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3. Or, Make Yourself an Accountability Partner

Commit to 30 days of an exercise plan. Look at your calendar and plan out which days and times you are going to work out, including what that workout will be. Allow yourself two “do-overs” for random life events or illness—but only two.

For example, let’s say you have on your calendar that you are going to go to a spin class after work on a Tuesday, but a family member calls whose car broke down and you have to go assist.

You will rearrange that date of your spin class and find a different date to put it on the calendar, but you only want to do that for necessary external life events. Hitting the snooze button because you woke up too tired isn’t a good excuse.

If you can stick to 30 days of this plan, it should feel more like a habit and be simpler going forward as you reap the benefits of feeling better, mood boost, and more energy.

4. Integrate Some Mini-Movement Into Your Day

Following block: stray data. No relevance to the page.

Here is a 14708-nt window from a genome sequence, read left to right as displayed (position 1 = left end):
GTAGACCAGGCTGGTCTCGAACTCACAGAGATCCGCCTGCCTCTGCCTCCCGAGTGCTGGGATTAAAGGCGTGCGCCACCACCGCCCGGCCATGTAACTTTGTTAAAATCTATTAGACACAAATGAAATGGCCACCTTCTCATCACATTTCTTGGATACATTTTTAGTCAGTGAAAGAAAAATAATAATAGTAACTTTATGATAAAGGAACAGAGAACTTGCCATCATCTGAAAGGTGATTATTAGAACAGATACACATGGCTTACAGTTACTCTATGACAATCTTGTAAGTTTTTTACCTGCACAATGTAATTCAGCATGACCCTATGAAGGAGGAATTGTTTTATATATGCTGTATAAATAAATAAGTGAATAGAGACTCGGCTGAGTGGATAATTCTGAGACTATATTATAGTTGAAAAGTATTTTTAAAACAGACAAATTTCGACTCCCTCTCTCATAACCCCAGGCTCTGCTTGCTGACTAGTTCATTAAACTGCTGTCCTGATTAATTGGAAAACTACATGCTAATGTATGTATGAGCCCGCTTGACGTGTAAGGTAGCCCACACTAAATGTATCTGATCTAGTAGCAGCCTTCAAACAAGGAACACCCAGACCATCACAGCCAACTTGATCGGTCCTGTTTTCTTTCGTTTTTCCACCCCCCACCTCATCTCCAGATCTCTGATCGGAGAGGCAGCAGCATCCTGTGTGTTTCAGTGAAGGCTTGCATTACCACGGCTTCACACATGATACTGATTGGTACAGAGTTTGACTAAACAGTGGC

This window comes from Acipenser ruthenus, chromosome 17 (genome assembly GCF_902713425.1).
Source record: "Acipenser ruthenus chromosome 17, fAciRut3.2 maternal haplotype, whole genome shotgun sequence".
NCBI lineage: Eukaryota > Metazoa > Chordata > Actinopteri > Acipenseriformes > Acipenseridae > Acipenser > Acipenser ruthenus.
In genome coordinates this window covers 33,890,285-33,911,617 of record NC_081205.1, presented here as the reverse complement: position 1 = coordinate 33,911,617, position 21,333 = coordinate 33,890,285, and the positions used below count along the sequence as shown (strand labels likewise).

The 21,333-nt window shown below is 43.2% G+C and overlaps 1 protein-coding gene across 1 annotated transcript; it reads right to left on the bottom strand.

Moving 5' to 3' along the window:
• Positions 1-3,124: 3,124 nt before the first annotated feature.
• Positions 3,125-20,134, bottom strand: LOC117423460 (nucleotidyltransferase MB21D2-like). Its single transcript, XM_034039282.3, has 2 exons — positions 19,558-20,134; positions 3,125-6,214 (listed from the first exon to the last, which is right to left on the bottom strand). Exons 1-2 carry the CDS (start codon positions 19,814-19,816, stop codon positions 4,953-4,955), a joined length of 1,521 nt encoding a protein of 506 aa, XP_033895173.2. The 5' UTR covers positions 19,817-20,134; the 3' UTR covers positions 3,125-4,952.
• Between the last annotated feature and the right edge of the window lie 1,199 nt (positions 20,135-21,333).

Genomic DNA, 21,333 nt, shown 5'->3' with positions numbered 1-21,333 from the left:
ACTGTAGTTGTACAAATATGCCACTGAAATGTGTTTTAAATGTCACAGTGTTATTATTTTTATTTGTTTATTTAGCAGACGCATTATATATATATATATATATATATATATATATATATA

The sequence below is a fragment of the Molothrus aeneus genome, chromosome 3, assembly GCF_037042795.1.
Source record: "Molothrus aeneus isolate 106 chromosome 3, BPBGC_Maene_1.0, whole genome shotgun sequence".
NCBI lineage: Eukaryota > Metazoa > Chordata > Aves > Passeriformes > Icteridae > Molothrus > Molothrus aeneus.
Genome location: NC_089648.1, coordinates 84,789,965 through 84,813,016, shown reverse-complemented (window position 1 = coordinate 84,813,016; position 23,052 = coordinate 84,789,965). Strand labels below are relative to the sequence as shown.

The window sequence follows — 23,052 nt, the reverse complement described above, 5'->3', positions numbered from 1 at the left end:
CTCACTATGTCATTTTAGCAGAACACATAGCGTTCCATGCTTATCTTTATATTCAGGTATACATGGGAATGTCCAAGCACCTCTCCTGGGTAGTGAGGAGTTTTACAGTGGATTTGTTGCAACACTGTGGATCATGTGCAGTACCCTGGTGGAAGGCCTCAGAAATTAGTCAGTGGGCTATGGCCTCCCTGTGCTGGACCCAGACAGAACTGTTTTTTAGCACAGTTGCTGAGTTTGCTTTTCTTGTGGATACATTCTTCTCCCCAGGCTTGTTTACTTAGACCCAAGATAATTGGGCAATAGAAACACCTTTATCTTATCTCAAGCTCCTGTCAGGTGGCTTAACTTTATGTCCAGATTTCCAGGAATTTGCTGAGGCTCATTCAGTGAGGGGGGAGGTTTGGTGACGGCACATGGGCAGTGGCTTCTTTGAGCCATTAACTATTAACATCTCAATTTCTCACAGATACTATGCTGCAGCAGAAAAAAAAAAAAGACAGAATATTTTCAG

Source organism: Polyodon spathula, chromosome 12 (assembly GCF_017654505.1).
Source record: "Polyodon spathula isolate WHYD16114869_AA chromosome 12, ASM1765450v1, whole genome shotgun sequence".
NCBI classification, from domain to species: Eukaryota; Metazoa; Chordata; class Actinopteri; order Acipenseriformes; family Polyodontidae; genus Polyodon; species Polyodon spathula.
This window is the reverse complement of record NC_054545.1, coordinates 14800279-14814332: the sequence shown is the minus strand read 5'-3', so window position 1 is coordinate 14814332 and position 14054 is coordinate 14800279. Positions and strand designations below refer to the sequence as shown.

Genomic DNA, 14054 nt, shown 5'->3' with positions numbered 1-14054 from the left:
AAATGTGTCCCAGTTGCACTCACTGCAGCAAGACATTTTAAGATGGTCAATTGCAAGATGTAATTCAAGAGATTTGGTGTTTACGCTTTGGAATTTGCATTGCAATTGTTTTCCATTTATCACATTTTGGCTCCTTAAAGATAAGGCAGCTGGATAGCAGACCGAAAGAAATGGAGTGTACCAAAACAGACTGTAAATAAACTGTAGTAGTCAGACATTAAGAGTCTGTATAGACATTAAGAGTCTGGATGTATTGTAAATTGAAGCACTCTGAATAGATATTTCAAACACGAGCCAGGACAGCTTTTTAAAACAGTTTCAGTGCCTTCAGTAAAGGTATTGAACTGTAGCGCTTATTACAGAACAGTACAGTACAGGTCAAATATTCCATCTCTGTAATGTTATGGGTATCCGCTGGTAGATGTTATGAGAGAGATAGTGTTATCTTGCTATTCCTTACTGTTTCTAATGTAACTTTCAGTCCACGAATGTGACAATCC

If you go into work and sit at a desk most of the day, it will feel good to get out and move your muscles afterward. But sometimes, it seems difficult to get out of that sedentary rut.

One solution is staying in touch with your body all throughout the day. Set a few timers on your phone during the day, and when they go off, take a few minutes to do different physical movements.

Stretching and doing forward bends or side bends are some ideas. You can stand against the wall and “peel” off of it, feeling each vertebra and releasing your lower back. Take off your shoes and wiggle your toes around. Do calf raises, standing up and lifting your heels up and down.

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These small movements done 2-3 times throughout your workday may seem insignificant, but they will keep your attuned to your physical self a bit more so that you will be more motivated to have some bigger, longer, “real” workout sessions.

Think of them as appetizers and your workout is the big meal.

5. Eat Something Fresh

Speaking of a big meal, what we eat and drink is related to how we feel. So, if you’re not eating particularly well these days, commit to at least eating one fresh item daily. Maybe you have an apple as an afternoon snack. Perhaps you fix a nice salad to go along with your dinner.